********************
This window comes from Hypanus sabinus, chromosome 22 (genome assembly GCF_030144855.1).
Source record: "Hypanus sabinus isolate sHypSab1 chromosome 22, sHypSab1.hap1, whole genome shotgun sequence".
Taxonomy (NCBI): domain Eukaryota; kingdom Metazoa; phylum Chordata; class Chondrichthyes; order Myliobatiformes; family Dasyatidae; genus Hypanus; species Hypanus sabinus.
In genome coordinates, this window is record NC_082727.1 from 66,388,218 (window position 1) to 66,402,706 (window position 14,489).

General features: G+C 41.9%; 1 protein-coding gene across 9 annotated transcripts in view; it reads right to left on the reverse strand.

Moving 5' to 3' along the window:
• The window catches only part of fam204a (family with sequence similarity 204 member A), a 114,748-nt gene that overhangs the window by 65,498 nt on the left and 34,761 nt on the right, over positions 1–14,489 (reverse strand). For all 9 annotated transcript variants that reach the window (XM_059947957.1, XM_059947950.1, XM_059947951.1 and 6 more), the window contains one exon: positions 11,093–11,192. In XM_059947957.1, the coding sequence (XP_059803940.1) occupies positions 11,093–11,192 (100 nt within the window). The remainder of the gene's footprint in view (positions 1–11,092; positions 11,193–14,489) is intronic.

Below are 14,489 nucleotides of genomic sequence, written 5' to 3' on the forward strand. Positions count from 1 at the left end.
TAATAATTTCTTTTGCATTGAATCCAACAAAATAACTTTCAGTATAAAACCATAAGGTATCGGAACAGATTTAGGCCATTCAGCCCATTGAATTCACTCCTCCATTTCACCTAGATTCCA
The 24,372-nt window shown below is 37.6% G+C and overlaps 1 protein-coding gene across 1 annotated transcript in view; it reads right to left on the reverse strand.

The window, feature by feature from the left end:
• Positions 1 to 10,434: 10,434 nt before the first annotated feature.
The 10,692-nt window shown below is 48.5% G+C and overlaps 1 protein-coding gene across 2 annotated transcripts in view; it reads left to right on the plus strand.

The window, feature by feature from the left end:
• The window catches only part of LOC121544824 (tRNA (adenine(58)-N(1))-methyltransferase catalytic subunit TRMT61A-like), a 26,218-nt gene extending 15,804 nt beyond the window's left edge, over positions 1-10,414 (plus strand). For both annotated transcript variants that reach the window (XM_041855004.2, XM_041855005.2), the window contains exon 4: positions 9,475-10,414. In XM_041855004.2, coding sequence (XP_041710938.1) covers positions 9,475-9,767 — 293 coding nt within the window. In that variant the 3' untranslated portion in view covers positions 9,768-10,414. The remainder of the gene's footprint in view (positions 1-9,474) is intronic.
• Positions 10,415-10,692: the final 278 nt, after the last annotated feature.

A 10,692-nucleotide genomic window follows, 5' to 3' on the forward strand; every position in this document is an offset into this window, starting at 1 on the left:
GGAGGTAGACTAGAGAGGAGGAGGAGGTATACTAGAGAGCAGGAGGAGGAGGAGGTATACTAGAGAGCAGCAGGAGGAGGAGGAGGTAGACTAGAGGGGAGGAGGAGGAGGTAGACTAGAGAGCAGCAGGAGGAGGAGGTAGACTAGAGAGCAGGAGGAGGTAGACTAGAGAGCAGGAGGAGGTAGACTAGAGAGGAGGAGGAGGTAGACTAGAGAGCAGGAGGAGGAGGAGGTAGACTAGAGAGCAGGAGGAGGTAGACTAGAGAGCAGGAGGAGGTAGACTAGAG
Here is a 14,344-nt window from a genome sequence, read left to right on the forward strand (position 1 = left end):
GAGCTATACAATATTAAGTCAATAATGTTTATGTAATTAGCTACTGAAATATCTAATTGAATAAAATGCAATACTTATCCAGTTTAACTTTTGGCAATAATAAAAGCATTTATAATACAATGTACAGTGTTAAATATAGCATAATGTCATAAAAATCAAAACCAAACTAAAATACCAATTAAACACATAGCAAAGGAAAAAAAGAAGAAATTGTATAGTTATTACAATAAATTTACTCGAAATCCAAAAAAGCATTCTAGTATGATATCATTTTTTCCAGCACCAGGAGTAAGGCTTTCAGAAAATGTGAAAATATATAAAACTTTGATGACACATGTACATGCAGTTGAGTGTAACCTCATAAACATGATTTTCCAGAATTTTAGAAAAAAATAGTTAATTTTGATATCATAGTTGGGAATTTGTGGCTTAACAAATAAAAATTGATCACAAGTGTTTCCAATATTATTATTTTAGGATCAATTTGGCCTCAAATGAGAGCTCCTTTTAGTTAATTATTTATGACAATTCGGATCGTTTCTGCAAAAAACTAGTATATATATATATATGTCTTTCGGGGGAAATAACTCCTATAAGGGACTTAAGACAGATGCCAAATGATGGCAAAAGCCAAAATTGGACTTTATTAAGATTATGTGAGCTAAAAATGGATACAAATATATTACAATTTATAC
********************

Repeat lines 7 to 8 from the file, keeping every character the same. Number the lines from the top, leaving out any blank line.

• The window catches only part of fam204a (family with sequence similarity 204 member A), a 114,748-nt gene that overhangs the window by 65,498 nt on the left and 34,761 nt on the right, over positions 1–14,489 (reverse strand). For all 9 annotated transcript variants that reach the window (XM_059947957.1, XM_059947950.1, XM_059947951.1 and 6 more), the window contains one exon: positions 11,093–11,192. In XM_059947957.1, the coding sequence (XP_059803940.1) occupies positions 11,093–11,192 (100 nt within the window). The remainder of the gene's footprint in view (positions 1–11,092; positions 11,193–14,489) is intronic.

Below are 14,489 nucleotides of genomic sequence, written 5' to 3' on the forward strand. Positions count from 1 at the left end.